Which ups the strategery, makes it all about the 'engagement.' Are they commenting? Sharing? That's Edge Juice. Digital capital.

If folks engage, they are more likely to see my future content, and that's a win for me and my brand.

It does not help the rank of my future posts if I share stuff no one wants to talk about.

Knowing this, I'm sure I'm not the only one to push things out into the virtual world hungry for that validation.


So what if it doesn't happen? Recently, hearing the crickets, I did a slapdash piece of market research. Having posted about once a day for a week regarding goings-on in Turkey (which feels REALLY IMPORTANT to me by the way) I decided to count up those posts (7 of them) and see how many likes and comments there actually were.

I then compared that to the last 7 posts I've made about anything else. The mix of text, image and video was about consistent.

I said slapdash, guys, this isn't real science. Just a quick pulse check.

Out of 7 posts, I had 28 likes and 9 comments. (I'm not a super popular guy.)
Out of 7 Turkey-related posts, 3 likes and 2 comments.

Getting say ~15% my 'normal' engagement on the Turkey posts than the rest?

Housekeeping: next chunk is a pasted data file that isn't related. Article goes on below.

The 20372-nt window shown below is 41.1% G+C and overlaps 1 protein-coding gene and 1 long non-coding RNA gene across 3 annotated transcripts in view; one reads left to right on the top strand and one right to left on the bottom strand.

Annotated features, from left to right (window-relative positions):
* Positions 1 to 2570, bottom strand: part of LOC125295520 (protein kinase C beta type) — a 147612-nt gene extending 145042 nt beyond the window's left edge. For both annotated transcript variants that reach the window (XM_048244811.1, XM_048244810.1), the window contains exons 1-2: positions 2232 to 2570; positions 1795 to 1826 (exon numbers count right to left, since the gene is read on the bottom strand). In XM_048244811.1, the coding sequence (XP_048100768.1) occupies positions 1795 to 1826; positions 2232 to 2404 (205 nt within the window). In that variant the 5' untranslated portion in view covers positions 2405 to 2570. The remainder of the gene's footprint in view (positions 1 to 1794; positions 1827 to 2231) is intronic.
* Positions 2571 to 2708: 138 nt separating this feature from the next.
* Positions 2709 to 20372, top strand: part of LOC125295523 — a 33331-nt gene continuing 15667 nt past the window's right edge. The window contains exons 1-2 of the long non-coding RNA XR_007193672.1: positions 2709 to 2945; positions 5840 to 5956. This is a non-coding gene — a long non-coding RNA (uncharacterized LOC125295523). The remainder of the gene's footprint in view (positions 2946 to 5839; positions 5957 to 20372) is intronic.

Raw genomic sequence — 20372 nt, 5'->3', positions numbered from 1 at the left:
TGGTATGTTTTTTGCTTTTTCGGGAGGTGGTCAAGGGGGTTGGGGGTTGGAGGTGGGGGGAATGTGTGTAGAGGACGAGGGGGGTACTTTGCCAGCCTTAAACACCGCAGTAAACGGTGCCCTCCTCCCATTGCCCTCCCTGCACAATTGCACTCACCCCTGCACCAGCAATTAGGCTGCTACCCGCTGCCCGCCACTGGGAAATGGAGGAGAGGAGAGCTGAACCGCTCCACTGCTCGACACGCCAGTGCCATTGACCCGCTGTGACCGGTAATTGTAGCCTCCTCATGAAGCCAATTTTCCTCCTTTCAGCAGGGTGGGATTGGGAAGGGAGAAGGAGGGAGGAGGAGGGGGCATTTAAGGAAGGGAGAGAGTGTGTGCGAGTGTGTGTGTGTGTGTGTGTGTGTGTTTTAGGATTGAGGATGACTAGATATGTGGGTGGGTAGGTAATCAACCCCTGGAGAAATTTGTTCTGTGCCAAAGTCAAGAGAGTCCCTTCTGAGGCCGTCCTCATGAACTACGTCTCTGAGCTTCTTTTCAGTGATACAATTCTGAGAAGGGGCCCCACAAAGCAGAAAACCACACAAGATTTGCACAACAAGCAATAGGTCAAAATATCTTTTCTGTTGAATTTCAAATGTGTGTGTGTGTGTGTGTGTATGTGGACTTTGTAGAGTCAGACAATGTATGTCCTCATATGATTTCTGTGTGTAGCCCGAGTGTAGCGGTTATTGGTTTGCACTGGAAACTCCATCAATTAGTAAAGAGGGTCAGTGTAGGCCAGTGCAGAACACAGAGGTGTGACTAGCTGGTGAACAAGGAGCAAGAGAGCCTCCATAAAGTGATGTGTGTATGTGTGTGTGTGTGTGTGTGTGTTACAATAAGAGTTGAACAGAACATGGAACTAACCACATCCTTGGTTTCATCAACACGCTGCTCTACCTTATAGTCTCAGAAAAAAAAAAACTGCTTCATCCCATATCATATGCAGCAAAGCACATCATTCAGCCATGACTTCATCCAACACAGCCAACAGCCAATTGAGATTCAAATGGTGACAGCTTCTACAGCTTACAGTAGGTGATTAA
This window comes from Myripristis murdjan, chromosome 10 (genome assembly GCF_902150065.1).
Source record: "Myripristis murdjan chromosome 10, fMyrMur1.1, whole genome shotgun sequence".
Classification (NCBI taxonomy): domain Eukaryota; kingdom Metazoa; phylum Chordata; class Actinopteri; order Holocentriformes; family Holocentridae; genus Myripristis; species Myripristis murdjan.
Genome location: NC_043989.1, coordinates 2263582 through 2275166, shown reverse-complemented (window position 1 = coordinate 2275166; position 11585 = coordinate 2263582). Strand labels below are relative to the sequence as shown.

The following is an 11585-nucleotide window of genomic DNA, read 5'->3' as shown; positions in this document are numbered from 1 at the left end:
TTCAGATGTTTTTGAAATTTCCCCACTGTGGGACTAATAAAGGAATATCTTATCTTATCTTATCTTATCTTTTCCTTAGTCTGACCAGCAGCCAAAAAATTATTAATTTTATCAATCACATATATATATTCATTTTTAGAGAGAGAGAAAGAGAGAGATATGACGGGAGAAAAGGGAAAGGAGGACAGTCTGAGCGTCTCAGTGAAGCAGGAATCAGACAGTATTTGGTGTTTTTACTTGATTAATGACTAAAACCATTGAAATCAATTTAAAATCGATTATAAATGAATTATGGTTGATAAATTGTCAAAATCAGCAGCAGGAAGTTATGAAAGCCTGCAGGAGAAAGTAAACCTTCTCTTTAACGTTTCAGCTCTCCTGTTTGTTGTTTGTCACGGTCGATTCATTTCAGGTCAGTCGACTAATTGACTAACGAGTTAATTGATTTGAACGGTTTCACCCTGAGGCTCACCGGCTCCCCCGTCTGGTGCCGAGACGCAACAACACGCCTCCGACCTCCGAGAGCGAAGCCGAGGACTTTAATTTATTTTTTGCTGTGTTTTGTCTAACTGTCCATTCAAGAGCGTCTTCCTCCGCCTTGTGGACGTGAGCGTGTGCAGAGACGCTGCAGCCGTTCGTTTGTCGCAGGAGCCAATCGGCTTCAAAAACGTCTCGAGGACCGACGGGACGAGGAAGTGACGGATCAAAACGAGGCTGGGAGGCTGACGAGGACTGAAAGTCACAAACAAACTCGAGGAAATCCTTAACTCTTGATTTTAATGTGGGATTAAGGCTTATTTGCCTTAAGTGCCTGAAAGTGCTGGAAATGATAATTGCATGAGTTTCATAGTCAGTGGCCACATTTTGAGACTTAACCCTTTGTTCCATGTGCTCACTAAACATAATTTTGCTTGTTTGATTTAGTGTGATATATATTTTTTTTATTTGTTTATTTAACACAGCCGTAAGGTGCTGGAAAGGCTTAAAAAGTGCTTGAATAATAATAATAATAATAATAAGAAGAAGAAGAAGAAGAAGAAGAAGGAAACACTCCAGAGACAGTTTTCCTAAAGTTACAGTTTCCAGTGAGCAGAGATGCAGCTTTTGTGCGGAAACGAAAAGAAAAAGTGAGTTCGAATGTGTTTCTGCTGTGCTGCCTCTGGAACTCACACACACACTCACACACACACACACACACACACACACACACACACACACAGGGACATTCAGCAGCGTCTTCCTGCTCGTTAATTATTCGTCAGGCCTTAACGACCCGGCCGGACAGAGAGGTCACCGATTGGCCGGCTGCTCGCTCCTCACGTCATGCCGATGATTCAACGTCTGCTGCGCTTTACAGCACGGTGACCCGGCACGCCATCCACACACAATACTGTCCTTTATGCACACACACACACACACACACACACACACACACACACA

The hot cakes really aren't moving.

How to interpret this? I could get judgey and decide that everyone's so jaded and uninformed. Why else don't they care? (Easy to feel this way. Why should kitty photos trend more than revolution?)

But I take this "data" with a grain of salt. All I know is that the topic of Turkey is getting poor user engagement among my Facebook audience. Without access to more complicated analytics, I couldn't even tell you who's clicking through this stuff.

It has me wondering: are there times when user engagement is a bad metric to rely on? What if some topics get seen, even clicked -- but not liked or commented on? Does that always mean I should post something else? That I made a mistake? Do I just need to position the content differently? Try a different platform? Seek a different audience?

Does the user engagement metric drive us to preach to the choir? There is always the case of strong disagreement (flaming and haterade are still user engagement, I guess), which suggests at best that digital discourse is likely to polarize.

Probably yes, some of those things. But also I think maybe user engagement isn't always everything. Some things we need to see even if we're not ready to talk about them. How do we measure that?

Saturday, June 1, 2013

The Suck Zone

A long, loud tone blasts through the terminal.

"May I have your attention please," begins a calm-voiced woman, and the dude next to me wryly speaks my thought: "Trust me, lady, you have it."